This is the first in a series of blogs highlighting trends in the market for executive talent.
Despite—or because of—wrenching changes initiated by the executive administration in Washington, DC, the demand for health care executive talent remains healthy due to a couple of trends. As boards of directors and executives contemplate yet more tumultuous change in reimbursement models and via executive orders from CMS and the Department of Health and Human Services, many baby boomer executives, with their retirement savings mostly recovered from the 2008 recession and not wanting to lead another retrenchment effort at their organizations, are scaling back by leaving full-time positions in favor of interim executive work or outright retirement. On another front, as boards of directors become more focused on metrics when evaluating CEOs, they have become increasingly critical of performance and have shown a greater willingness to initiate a change in the executive suite.
Key Competencies of Senior Health Care Executives
Amidst these trends and across various functional areas, the most sought-after senior health care executives possess a few key competencies: innovation, cross-functional collaboration, and leadership development. Though these competencies are not new, I have highlighted the emerging ways in which they are finding expression in provider organizations.
Innovation Amidst Change
Innovation is the ability to develop new methods for being successful amidst constant changes in the health care marketplace, whether that means increasing efficiencies, using analytics to ask different questions and see non-obvious opportunities in the organization’s data or finding new ways of meeting the Quadruple Aim of enhancing the patient experience, improving population health, reducing overall costs, and improving the work life satisfaction of health care providers, including clinicians and staff. As the importance of innovation has moved to the fore, I know two chief information officers who were able to use analytics at their provider organizations to address lapses in how care was provided and identify underserved segments of existing patient populations to meaningfully improve metrics in population health and the number of unique patients served, respectively. This, in turn, led to their ascension to CEO roles.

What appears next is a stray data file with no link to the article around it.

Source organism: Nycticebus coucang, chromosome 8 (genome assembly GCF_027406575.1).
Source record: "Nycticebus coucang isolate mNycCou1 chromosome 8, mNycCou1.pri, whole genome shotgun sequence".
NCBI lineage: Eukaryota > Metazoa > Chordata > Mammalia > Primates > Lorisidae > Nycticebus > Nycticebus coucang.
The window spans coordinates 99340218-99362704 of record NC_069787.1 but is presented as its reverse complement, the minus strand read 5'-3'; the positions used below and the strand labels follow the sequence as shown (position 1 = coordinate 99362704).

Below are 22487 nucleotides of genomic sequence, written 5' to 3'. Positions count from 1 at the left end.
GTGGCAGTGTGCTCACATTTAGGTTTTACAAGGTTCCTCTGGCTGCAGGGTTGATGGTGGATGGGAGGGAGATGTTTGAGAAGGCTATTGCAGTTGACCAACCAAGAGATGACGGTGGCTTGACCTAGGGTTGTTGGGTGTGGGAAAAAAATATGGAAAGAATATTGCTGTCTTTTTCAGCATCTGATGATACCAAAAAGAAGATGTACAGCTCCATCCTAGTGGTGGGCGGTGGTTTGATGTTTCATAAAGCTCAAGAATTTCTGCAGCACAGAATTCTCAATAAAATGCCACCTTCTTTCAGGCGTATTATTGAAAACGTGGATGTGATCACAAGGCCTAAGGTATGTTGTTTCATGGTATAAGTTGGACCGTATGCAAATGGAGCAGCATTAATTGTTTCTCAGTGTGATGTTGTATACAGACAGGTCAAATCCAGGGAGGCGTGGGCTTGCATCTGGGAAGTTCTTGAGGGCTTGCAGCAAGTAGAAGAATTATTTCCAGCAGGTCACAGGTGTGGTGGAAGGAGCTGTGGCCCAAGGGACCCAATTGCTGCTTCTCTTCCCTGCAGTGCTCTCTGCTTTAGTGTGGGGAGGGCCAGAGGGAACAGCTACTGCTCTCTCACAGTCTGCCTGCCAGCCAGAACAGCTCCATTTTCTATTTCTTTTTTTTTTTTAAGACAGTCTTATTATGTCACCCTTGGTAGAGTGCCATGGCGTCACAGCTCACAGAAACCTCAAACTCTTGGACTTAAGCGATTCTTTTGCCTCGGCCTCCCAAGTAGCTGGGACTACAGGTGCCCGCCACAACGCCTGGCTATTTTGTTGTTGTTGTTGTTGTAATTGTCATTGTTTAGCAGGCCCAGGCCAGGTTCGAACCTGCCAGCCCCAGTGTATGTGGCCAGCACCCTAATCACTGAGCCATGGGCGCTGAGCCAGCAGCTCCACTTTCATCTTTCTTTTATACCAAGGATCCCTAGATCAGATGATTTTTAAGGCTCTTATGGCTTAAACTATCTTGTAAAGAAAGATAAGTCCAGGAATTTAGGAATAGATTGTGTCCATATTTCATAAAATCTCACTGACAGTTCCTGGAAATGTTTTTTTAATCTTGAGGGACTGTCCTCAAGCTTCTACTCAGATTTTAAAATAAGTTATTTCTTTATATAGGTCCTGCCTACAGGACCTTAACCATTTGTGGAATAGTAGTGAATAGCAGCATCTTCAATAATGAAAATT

Collaboration Inside and Outside the Organization
Cross-functional collaboration is increasingly viewed through the lens of being a catalyst for producing exceptional results not only within the organization’s senior executive team, but also outside the organization with key external relations constituencies such as public policy makers, elected officials, major foundations and donors, community leaders, media, and the like. Dynamic partnerships with these groups might include having a key bill passed through the state legislature such as a funding earmark benefiting the provider organization. Another senior executive I know has a knack for securing prominent placement within local media, highlighting innovative, new programs his provider organization has launched addressing specific community health needs. This has resulted in an increase in patient population at the provider organization.
Leadership Development Increases Work Satisfaction
Leadership development is the ability to expand the capacities of individuals to perform in management roles that facilitate execution of the organization’s strategy through building alignment, winning mindshare, and growing the capabilities of others. Successful mentoring and leadership development almost always lead to increased satisfaction with work life for members of management, though not always to the expected reduction in turnover since members of these highly regarded executive management teams are more heavily recruited to even more senior roles at other provider organizations.